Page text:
Obama's Audacity of Hope Contagious in Africa
By Ben Nakomo,
US Senator, Barack Hussein Obama has officially declared his candidacy for the US 2008 Presidential elections. With an appeal to his generation to transform America, the Illinois Senator said on Saturday, February 10, 2007 that he's running for the Democratic presidential nomination. Obama made the announcement at the Old State Capitol, where Abraham Lincoln in 1858 called for Unity against slavery and charting of a common course for all of America's citizenry. Obama's bold attempt to take on America's political establishment and gunning for a whitehouse under the tutelage grip of caucasian special interest groups, is carefully being watched by political analysts and commentators in the African continent.
Obama, 45, who has been a U.S. senator for two years and served seven years in the Illinois legislature, acknowledged his inexperience, and stated; "I recognize there is a certain presumptuousness in this, a certain audacity to this announcement," "I know I haven't spent a lot of time learning the ways of Washington. But I've been there long enough to know that the ways of Washington must change." In his view, "the failure of leadership, the smallness of our politics" has held America hostage. "The time for that politics is over. It is true. It's time to turn the page, right here and right now," he said.
Obama had a date with history on Saturday, February 10, 2007 at Springfield, Illinois. He joins other Democratic candidates that include New York Sen. Hillary Rodham Clinton and John Edwards, the 2004 vice presidential nominee. "Let us be the generation" to reshape the economy, end poverty, tackle the health care crisis and free America "from the tyranny of oil," Obama said. "Most of all, let's be the generation that never forgets what happened on that September day and confront the terrorists with everything we've got."
Obama is an intellectual by every indication. His assuidity and grasps of issues belittles the mumbling and fumbling slips of the former Governor of Texas, George W. Bush, who became the President of the United States . The theme of Obama's speech reflected the title of his best-selling 2006 book, The Audacity of Hope. "It's humbling, but in my heart I know you didn't come here just for me," he said to the cheering crowd. He castigated the Bush administration with its tyranical foreign policy. "You came here because you believe in what this country can be. "In the face of war, you believe there can be peace. In the face of despair, you believe there can be hope," he said. "In the face of a politics that's shut you out, that's told you to settle, that's divided us for too long, you believe we can be one people, reaching for what's possible, building that more perfect union."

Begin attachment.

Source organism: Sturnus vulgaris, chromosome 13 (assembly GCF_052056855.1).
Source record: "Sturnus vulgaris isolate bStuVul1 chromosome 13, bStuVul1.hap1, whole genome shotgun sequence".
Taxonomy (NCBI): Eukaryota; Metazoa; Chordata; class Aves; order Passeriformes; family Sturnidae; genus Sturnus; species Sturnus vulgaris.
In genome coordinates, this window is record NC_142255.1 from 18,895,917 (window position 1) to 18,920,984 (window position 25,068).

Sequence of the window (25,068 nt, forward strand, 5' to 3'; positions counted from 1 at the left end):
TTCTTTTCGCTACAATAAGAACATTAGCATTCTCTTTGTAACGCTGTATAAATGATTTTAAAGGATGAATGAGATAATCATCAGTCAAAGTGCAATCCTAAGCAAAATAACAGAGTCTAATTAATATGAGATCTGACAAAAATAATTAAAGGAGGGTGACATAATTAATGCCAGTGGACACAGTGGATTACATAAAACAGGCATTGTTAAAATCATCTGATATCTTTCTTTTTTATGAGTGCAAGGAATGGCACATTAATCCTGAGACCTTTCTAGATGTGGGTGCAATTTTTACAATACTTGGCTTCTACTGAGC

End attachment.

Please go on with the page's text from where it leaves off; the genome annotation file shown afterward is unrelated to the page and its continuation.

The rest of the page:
Obama, born of a Kenyan father and a caucasian American mother, truely has the audacity to bid for the highest office in America. Obama, the Senate's only African-American, traced his personal history as a $13,000-a-year community organizer in Chicago's black neighborhoods, civil-rights lawyer and professor of constitutional law. It was among Chicago's poor, he said, "that I received the best education I ever had, and where I learned the meaning of my Christian faith."
It is time for a new generation in America to recoup America's spent capital and influence around the world. Every time the nation has faced great challenges, Obama said, "A new generation has risen up and done what's needed to be done. Today we are called once more — and it is time for our generation to answer that call. For that is our unyielding faith — that in the face of impossible odds, people who love their country can change it." That's what Lincoln understood, he said. "He had his doubts. He had his defeats. He had his skeptics, he had his setbacks. But through his will and his words, he moved a nation and helped free a people." Africa is watching the Obama trail to the White House. Will it be an African-American first?
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